At Gresham Blake we have an expansive range of mohair suits in our ready to wear collection, as well as a plethora of different mohair fabrics to choose from when using our bespoke service. However one of the more frequent questions we get asked in store when speaking to customers is ‘what actually is Mohair?’
Mohair comes from the Angora goat which originated in Turkey. The word mohair comes from the Turkish word “muyha”, which translates to “the best selected fleece”. Unlike other natural fibres, mohair handles dye colours with ease, which is why we recently introduced cobalt blue and purple to the colour palette of our ready to wear mohair suits, along side the usual black and grey suspects.
Angora goats were introduced to the U.S in the mid 1800s as a gift from Turkey. During the second world war the U.S were fearful of a wool shortage due to their military uniforms being made entirely of wool. To combat this they blended mohair with wool. The use of Mohair in the military would act as a stepping stone into fashion world.
Mohair is still one choicest fibres around due to its durability, breathability, lustre and natural elasticity. As our friend Alan Partridge would say, “it bounces back Lynne!” Mohair is taken from the underside of the goat and comes in three grades: kid, young adult and adult. The latter being the coarser of the three which is why we source our mohair from the young.
Mohair has proved popular in our ready to wear range, we also have a lot of clients requesting to see our mohair bunches for bespoke suits. Our tailors adore mohair as it drapes perfectly and resists wrinkles whilst the smooth scales of the fibre stop dirt from becoming trapped and the fabric from being creased.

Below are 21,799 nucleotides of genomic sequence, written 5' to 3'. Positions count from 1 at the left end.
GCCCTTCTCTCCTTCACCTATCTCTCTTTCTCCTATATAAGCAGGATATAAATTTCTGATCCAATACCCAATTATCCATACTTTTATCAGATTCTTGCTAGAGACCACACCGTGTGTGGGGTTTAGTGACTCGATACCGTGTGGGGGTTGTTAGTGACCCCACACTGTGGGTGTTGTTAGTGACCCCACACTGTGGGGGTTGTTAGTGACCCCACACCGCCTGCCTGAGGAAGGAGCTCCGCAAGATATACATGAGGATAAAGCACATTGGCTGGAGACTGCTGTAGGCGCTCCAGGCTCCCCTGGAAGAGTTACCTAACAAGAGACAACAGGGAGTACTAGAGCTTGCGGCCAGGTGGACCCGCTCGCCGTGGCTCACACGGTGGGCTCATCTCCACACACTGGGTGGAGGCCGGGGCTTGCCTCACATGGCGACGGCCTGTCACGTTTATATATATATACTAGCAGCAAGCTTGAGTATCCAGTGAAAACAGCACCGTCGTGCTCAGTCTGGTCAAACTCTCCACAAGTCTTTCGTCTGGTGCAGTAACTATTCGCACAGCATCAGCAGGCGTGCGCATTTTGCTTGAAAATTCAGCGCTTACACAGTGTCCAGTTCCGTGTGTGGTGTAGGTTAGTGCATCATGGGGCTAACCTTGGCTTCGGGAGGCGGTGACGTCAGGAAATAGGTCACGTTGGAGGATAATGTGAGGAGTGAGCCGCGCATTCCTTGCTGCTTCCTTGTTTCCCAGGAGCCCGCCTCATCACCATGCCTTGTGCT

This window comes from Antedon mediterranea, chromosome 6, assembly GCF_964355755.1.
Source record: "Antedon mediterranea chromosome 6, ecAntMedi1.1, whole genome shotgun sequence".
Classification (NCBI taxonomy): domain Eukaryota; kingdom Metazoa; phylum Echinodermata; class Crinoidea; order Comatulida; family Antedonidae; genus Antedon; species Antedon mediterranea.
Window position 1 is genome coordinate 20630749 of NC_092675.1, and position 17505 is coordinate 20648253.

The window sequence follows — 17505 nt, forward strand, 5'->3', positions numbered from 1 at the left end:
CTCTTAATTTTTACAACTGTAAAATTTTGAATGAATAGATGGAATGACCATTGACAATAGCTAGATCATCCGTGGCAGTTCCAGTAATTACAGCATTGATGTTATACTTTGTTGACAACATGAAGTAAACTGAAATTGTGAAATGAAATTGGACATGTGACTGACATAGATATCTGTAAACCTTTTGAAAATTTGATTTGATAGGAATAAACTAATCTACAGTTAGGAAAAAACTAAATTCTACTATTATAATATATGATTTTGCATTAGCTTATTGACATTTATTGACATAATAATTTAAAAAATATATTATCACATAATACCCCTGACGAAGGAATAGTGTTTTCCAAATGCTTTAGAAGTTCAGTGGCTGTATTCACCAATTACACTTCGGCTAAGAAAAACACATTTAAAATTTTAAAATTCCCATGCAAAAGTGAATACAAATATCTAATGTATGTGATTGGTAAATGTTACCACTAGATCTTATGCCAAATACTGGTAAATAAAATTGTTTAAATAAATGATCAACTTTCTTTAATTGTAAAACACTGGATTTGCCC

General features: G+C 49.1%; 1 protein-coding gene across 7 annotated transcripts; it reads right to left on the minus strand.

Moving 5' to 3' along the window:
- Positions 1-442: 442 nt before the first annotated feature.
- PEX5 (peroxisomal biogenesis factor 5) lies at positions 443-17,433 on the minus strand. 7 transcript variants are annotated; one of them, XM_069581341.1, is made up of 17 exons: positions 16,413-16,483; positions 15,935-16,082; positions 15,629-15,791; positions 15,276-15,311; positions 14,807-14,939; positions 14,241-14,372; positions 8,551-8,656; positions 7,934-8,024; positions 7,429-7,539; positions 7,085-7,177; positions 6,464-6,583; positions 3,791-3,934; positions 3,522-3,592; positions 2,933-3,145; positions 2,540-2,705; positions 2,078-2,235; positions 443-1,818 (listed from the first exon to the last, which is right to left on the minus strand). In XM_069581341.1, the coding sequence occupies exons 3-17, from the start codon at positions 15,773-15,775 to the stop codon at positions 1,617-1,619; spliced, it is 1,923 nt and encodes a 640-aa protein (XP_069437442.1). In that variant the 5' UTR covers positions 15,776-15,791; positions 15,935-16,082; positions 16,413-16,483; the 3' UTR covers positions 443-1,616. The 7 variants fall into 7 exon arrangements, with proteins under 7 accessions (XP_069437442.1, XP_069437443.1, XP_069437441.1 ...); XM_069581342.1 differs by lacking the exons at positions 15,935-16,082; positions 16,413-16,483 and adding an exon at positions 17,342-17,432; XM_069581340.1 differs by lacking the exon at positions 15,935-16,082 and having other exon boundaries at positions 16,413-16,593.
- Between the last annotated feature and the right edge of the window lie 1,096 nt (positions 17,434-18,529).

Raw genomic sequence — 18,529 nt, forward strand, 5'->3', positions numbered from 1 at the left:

One of the subcultures that propelled the mohair movement into the eye of the public, was the iconic Mod revolution. The late 50s gave birth to London-based rakish youths with a taste for modern jazz, hence being branded as Mods. Years later Sting rocked up in Quadrophenia on a Jubilee silver Vespa sporting more mirrors than mph, and the rest is history.
Their main armament for this movement was the mohair suit, and in particular, Dormeuil tonik mohair. Dormeuil (House of Dormeuil) actually coined the term ‘tonik’ in 1958, now it’s used to describe any suit with a sheen, this cloth is the originator of that term.
And we’re proud to stock this cloth (ask in store or online). Truly glamorous with a slightly coarse but incredibly dense weave. The family still own the Dormeuil company, based in Paris, but the cloth itself is woven in Huddersfield.
Mirror mirror on the wall, who’s the most famous mohairer of all? One of the most iconic mohair suits to appear on celluloid was the dark blue 3 piece that Sir Michael Caine worse in Get Carter. Caine’s main ensemble was almost certainly made by Mayfair tailor Douglas Hayward, who went on to make Michael’s suits in The Italian Job.
James Bond was another member of the mohair club in Dr. No. Director Terence Young’s limited budget allowed Bond 3 lounge suits. Initially Sean Connery wasn’t sold on mohair so was ordered by Young to sleep in the suits in order for him to get acquainted with them. A great testament to the flexibility of the fabric. James Bond uses fabric from Scabal, which we also stock.
Everything! Mohair is very much the all-rounder of fabrics; perfect for business, casual and dinner suits. Mohair’s strength allows you to perform everyday tasks with ease. It’s moisture wicking qualities and crease resistance means you needn’t worry about a full day of wear, and it’s inimitable sheen holds its own when worn at a formal occasion.